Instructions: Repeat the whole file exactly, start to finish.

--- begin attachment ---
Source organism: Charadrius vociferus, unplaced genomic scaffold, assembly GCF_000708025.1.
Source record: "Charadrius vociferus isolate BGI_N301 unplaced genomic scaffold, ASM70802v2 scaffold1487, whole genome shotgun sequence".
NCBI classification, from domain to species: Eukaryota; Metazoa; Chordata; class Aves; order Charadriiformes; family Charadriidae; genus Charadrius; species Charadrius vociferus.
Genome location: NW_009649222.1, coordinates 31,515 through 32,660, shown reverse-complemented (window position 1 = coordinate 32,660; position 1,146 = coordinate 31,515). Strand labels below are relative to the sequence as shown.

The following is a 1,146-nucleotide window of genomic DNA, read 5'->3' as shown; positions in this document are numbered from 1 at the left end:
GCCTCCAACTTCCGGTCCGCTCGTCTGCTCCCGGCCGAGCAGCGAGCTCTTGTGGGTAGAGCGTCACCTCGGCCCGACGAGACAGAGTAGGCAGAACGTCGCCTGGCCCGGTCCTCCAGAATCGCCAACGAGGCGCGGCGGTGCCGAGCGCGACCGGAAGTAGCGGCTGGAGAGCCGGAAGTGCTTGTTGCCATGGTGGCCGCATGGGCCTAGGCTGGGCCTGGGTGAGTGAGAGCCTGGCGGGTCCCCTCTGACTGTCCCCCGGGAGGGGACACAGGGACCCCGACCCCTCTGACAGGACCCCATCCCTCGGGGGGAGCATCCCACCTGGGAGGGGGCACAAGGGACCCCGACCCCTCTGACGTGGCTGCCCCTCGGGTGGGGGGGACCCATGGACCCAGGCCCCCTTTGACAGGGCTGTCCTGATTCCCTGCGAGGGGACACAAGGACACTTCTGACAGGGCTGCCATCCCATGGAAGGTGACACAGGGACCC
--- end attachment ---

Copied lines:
Source organism: Charadrius vociferus, unplaced genomic scaffold, assembly GCF_000708025.1.
Source record: "Charadrius vociferus isolate BGI_N301 unplaced genomic scaffold, ASM70802v2 scaffold1487, whole genome shotgun sequence".
NCBI classification, from domain to species: Eukaryota; Metazoa; Chordata; class Aves; order Charadriiformes; family Charadriidae; genus Charadrius; species Charadrius vociferus.
Genome location: NW_009649222.1, coordinates 31,515 through 32,660, shown reverse-complemented (window position 1 = coordinate 32,660; position 1,146 = coordinate 31,515). Strand labels below are relative to the sequence as shown.

The following is a 1,146-nucleotide window of genomic DNA, read 5'->3' as shown; positions in this document are numbered from 1 at the left end:
GCCTCCAACTTCCGGTCCGCTCGTCTGCTCCCGGCCGAGCAGCGAGCTCTTGTGGGTAGAGCGTCACCTCGGCCCGACGAGACAGAGTAGGCAGAACGTCGCCTGGCCCGGTCCTCCAGAATCGCCAACGAGGCGCGGCGGTGCCGAGCGCGACCGGAAGTAGCGGCTGGAGAGCCGGAAGTGCTTGTTGCCATGGTGGCCGCATGGGCCTAGGCTGGGCCTGGGTGAGTGAGAGCCTGGCGGGTCCCCTCTGACTGTCCCCCGGGAGGGGACACAGGGACCCCGACCCCTCTGACAGGACCCCATCCCTCGGGGGGAGCATCCCACCTGGGAGGGGGCACAAGGGACCCCGACCCCTCTGACGTGGCTGCCCCTCGGGTGGGGGGGACCCATGGACCCAGGCCCCCTTTGACAGGGCTGTCCTGATTCCCTGCGAGGGGACACAAGGACACTTCTGACAGGGCTGCCATCCCATGGAAGGTGACACAGGGACCC